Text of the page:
Thursday, June 20, 2024

Bridgeport City Council welcomes Foster Creek Conservation District

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BRIDGEPORT – Two presentations opened the regular monthly meeting of the city council on Wednesday, May 15. 

Qristian Solorio, Chief of the Bridgeport Volunteer Fire Department, brought the council up to speed with a current report about fire staff, vehicles, and equipment. Solorio said two new recruits are in training and should be crew-ready by July. He also asked Public Works Superintendent Stuart Dezellem about the correct procedure for checking each city hydrant to ensure all are in working condition.

Foster Creek Conservation District (FCCD) Coordinator Jackson Moody followed up on a previous visit by co-worker Desiree Elliott to the Bridgeport Planning Commission on May 2. Moody began by clarifying that FCCD is based in Waterville and serves the northern half of Douglas County from Mansfield north and that Bridgeport is the largest city within its boundaries,

“We serve the community through quality technical assistance for natural resource stewardship,” said Moody. “We do that by offering a variety of programs across five different focus areas.” 

Those areas include:

  • Agricultural liability
  • Habitat preservation and enhancement
  • Wildfire recovery and resilience
  • Watershed resilience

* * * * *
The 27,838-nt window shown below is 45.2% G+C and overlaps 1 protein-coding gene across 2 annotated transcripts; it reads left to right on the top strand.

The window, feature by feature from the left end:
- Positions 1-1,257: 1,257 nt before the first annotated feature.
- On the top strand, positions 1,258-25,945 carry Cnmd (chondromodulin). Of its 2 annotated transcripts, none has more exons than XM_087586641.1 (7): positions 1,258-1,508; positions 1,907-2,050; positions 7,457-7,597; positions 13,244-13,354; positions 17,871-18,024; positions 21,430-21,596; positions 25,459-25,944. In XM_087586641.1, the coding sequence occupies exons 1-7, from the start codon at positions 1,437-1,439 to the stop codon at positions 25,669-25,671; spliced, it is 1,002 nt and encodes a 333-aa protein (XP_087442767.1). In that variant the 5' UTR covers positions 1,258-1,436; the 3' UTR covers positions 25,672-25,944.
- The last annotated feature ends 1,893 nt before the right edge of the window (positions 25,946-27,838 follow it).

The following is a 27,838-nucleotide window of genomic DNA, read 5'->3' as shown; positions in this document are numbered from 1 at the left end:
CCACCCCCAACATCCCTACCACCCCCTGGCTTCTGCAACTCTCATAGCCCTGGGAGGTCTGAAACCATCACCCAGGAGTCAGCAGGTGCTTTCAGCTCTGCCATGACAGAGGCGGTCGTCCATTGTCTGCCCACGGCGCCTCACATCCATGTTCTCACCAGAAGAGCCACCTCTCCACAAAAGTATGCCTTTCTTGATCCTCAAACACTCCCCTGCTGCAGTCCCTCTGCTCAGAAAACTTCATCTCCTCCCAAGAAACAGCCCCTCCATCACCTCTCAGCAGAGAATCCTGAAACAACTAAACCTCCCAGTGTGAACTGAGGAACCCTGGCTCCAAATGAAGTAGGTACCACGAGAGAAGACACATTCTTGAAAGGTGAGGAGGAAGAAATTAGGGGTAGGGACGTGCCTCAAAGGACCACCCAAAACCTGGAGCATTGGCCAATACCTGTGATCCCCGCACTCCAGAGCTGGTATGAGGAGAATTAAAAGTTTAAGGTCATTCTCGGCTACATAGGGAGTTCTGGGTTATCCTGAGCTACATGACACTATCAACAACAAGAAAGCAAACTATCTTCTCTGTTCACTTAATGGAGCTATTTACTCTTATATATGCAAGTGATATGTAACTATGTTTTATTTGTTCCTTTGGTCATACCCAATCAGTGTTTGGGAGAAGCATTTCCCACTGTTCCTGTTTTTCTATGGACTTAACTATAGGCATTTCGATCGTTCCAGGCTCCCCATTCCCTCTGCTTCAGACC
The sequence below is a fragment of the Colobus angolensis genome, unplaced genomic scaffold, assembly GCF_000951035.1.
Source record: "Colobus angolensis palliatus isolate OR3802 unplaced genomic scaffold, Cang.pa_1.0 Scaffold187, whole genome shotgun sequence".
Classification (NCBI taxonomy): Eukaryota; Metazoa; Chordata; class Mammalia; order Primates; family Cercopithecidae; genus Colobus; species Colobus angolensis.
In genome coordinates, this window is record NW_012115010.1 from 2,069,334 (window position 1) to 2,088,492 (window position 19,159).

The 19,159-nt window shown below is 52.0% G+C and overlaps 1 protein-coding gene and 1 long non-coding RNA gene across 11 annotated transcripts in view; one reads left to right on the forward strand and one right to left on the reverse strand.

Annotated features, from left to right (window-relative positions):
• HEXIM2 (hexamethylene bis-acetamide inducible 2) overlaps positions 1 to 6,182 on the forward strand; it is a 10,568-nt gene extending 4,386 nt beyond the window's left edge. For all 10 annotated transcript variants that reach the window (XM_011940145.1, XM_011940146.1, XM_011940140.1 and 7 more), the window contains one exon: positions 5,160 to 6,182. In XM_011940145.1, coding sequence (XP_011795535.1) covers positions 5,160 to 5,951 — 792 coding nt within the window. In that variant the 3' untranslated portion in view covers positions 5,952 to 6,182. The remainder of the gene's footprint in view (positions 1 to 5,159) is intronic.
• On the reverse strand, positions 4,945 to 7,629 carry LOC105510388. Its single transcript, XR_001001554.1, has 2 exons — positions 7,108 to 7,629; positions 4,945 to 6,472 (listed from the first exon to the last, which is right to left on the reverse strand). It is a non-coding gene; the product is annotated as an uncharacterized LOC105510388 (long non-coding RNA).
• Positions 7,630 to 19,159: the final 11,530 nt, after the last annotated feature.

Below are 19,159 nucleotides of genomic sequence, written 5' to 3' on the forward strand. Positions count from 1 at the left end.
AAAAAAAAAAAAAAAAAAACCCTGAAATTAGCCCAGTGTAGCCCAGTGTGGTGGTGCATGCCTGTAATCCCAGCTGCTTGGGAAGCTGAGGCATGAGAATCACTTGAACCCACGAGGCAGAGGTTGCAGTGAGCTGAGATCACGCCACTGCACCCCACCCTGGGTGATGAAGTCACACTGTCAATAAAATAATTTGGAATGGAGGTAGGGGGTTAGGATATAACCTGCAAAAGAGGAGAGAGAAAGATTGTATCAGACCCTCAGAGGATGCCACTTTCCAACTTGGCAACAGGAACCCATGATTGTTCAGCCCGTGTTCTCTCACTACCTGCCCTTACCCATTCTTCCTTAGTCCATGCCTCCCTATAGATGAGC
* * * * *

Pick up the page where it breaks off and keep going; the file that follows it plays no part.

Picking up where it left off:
• Community education

“We offer a variety of programs that help offset the cost for farmers who want to implement regenerative practices,” said Moody. “One is a direct seed cost-share program that helps farmers switch to no-till agriculture to help cut down erosion and build soil health.”

FCCD has been working with some producers that are trying Sorghum in their fields as a commodity and to improve soil health. FCCD has been offering those crop innovators free soil testing.

“We have a grant from the Washington Shrub Steppe Resiliency and Recovery Initiative that is paying to replace a lot of the things that got burned in the 2020 Pearl Hill fire,” Moody said.

Last year, FCCD replaced 6.5 miles of fence.

“We already started helping producers replace 35 miles of fence this year at no cost to the producer, a 100 percent cost-share and wildlife-friendly program,” said Moody. “It has a smooth top and bottom wire easier for wildlife to go over and under.”

Fire resilience primarily involves noxious weed management.

“I was working with the Bureau of Land Management, Nature Conservancy, and the Department of Fish and Wildlife to manage some of the noxious weeds on their land,” Moody said.

FCCD also addresses Foster Creek stream restoration projects.

“Last year, we installed 154 in-stream structures that are designed to let fish pass upstream but slow the water down to create more habitat and allow for ponding,” said Moody. “That lets the water soak into the bank and makes it easier for those banks to support trees and other bank life.”

FCCD collaborated with the Red Cross in Mansfield to help educate homeowners on how to make their properties more fire-resistant. 

Council member Matt Schuh said that would be a helpful program to bring to Bridgeport since the city lost homes to the Pearl Hill fire.

FCCD recently hosted an Envirothon near Bridgeport that drew teams from North Central Washington, including several from the Bridgeport school, to compete and share their enviro knowledge.

Council member Jackie Hentges asked if FCCD could bring a tree and shrub distribution or sale day to Bridgeport, similar to one she heard about in Waterville. Moody said that was not an FCCD project, but he would contact that group to see if they could bring it to Bridgeport.

To learn more about the Foster Creek Conservation District, visit its website, fostercreekCD.org.

Mike Maltais: 360-333-8483 or michael@ward.media

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